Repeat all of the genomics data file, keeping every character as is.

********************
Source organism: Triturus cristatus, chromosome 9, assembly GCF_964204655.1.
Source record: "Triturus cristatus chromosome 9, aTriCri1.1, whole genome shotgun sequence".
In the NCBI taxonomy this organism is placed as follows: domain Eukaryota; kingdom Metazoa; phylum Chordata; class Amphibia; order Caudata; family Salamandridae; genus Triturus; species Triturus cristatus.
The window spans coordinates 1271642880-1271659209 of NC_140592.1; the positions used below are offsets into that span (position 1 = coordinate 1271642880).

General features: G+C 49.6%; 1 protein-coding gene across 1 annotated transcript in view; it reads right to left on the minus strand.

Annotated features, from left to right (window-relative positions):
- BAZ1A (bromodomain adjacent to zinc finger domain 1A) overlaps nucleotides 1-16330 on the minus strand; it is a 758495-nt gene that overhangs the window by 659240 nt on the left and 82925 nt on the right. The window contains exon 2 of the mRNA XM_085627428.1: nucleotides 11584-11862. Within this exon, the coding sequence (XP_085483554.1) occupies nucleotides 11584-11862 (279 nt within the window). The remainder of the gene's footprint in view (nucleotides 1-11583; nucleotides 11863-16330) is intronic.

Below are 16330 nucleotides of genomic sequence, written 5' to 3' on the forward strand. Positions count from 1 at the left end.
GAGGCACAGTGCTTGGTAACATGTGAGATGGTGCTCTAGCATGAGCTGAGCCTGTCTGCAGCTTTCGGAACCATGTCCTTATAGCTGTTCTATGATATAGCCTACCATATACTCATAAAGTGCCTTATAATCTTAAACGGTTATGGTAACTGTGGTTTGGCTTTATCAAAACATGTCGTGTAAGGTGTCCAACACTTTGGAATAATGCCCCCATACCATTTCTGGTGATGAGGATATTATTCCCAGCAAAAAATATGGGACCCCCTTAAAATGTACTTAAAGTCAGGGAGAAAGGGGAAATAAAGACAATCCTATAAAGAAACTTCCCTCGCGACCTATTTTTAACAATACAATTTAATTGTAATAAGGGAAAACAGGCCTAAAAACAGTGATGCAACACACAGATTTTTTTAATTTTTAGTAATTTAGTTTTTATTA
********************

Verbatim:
Source organism: Triturus cristatus, chromosome 9, assembly GCF_964204655.1.
Source record: "Triturus cristatus chromosome 9, aTriCri1.1, whole genome shotgun sequence".
In the NCBI taxonomy this organism is placed as follows: domain Eukaryota; kingdom Metazoa; phylum Chordata; class Amphibia; order Caudata; family Salamandridae; genus Triturus; species Triturus cristatus.
The window spans coordinates 1271642880-1271659209 of NC_140592.1; the positions used below are offsets into that span (position 1 = coordinate 1271642880).

General features: G+C 49.6%; 1 protein-coding gene across 1 annotated transcript in view; it reads right to left on the minus strand.

Annotated features, from left to right (window-relative positions):
- BAZ1A (bromodomain adjacent to zinc finger domain 1A) overlaps nucleotides 1-16330 on the minus strand; it is a 758495-nt gene that overhangs the window by 659240 nt on the left and 82925 nt on the right. The window contains exon 2 of the mRNA XM_085627428.1: nucleotides 11584-11862. Within this exon, the coding sequence (XP_085483554.1) occupies nucleotides 11584-11862 (279 nt within the window). The remainder of the gene's footprint in view (nucleotides 1-11583; nucleotides 11863-16330) is intronic.

Below are 16330 nucleotides of genomic sequence, written 5' to 3' on the forward strand. Positions count from 1 at the left end.
GAGGCACAGTGCTTGGTAACATGTGAGATGGTGCTCTAGCATGAGCTGAGCCTGTCTGCAGCTTTCGGAACCATGTCCTTATAGCTGTTCTATGATATAGCCTACCATATACTCATAAAGTGCCTTATAATCTTAAACGGTTATGGTAACTGTGGTTTGGCTTTATCAAAACATGTCGTGTAAGGTGTCCAACACTTTGGAATAATGCCCCCATACCATTTCTGGTGATGAGGATATTATTCCCAGCAAAAAATATGGGACCCCCTTAAAATGTACTTAAAGTCAGGGAGAAAGGGGAAATAAAGACAATCCTATAAAGAAACTTCCCTCGCGACCTATTTTTAACAATACAATTTAATTGTAATAAGGGAAAACAGGCCTAAAAACAGTGATGCAACACACAGATTTTTTTAATTTTTAGTAATTTAGTTTTTATTA